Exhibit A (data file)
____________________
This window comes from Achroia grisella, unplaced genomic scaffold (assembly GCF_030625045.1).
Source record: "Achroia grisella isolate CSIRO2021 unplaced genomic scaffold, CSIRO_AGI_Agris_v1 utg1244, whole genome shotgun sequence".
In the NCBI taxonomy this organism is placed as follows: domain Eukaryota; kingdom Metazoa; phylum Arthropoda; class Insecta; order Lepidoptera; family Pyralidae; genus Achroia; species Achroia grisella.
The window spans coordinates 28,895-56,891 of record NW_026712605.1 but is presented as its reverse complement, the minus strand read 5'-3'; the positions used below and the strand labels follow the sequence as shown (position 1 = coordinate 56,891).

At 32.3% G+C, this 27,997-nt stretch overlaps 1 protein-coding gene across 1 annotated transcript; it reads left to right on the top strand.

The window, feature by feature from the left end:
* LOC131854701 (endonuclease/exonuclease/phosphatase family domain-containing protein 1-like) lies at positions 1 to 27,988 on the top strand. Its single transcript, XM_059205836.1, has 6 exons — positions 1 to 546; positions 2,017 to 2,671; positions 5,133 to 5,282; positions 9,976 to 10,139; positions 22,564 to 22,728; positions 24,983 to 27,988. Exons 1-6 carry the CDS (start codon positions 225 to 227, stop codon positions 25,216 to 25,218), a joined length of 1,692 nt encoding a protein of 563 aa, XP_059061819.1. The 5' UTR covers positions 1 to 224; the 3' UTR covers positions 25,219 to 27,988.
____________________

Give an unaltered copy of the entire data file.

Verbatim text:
This window comes from Achroia grisella, unplaced genomic scaffold (assembly GCF_030625045.1).
Source record: "Achroia grisella isolate CSIRO2021 unplaced genomic scaffold, CSIRO_AGI_Agris_v1 utg1244, whole genome shotgun sequence".
In the NCBI taxonomy this organism is placed as follows: domain Eukaryota; kingdom Metazoa; phylum Arthropoda; class Insecta; order Lepidoptera; family Pyralidae; genus Achroia; species Achroia grisella.
The window spans coordinates 28,895-56,891 of record NW_026712605.1 but is presented as its reverse complement, the minus strand read 5'-3'; the positions used below and the strand labels follow the sequence as shown (position 1 = coordinate 56,891).

At 32.3% G+C, this 27,997-nt stretch overlaps 1 protein-coding gene across 1 annotated transcript; it reads left to right on the top strand.

The window, feature by feature from the left end:
* LOC131854701 (endonuclease/exonuclease/phosphatase family domain-containing protein 1-like) lies at positions 1 to 27,988 on the top strand. Its single transcript, XM_059205836.1, has 6 exons — positions 1 to 546; positions 2,017 to 2,671; positions 5,133 to 5,282; positions 9,976 to 10,139; positions 22,564 to 22,728; positions 24,983 to 27,988. Exons 1-6 carry the CDS (start codon positions 225 to 227, stop codon positions 25,216 to 25,218), a joined length of 1,692 nt encoding a protein of 563 aa, XP_059061819.1. The 5' UTR covers positions 1 to 224; the 3' UTR covers positions 25,219 to 27,988.